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March 04, 2015 06:14 AM

Wednesday Morning Business Brief

Beijing, China

European stocks gained in early trading while Asian markets faltered today as investors looked ahead to U.S. economic data and China's announcement of its annual growth target. China is expected to lower this year's official growth target to 7 percent from last year's 7.5 percent Futures point to opening declines on Wall Street. Benchmark U.S. crude oil rose above $50.50. The dollar rose against the euro and was little changed against the yen.

SHANGHAI (AP) - China is downplaying U.S. concerns that proposed anti-terror legislation would give the government sweeping power to police electronic communications and marginalize foreign companies trying to compete in China's $465 billion technology market. China says the law is purely designed to address domestic security issues. A spokeswoman for China's legislature says the legislation is in line with the kind of access that Western governments have sought.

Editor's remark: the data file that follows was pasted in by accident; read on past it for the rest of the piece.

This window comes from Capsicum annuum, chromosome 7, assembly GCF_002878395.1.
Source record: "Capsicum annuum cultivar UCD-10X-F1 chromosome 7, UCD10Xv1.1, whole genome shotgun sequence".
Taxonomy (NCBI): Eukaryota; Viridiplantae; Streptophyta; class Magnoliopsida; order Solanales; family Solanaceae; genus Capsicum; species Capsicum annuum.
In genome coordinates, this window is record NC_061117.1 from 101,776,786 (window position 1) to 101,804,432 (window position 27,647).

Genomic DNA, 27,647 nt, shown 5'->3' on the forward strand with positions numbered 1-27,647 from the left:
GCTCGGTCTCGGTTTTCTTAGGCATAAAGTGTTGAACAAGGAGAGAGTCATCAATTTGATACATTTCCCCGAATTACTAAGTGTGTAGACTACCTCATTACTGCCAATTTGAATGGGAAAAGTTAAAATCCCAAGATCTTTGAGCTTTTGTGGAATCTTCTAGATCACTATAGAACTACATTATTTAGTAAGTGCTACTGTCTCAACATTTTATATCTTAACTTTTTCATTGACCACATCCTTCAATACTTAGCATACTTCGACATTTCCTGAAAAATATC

LONDON (AP) - A closely-watched survey finds that the 19-country eurozone economy grew in February at a seven-month high rate. It's the latest evidence suggesting the region's recovery is gaining momentum. Financial information company Markit says its composite purchasing managers' index rose for the third month running to 53.3 points in February from 52.6 the previous month. Anything above 50 indicates expansion.

WASHINGTON (AP) - Economists surveyed by The Associated Press no longer see Europe's financial crisis, the U.S. housing market or congressional gridlock as the threats they appeared to be last year. The survey finds that a global economy that many had feared was faltering appears poised for a resurgence on the strength of cheap oil and falling interest rates.

SAN FRANCISCO (AP) - Millions of people may have been left vulnerable to hackers while surfing the web on Apple and Google devices, thanks to a newly discovered security flaw known as "FREAK attack." There's no evidence so far that any hackers have exploited the weakness, which companies are now moving to repair. Researchers blame the problem on an old, abandoned government policy which required U.S. software makers to use weaker security in encryption programs sold overseas.

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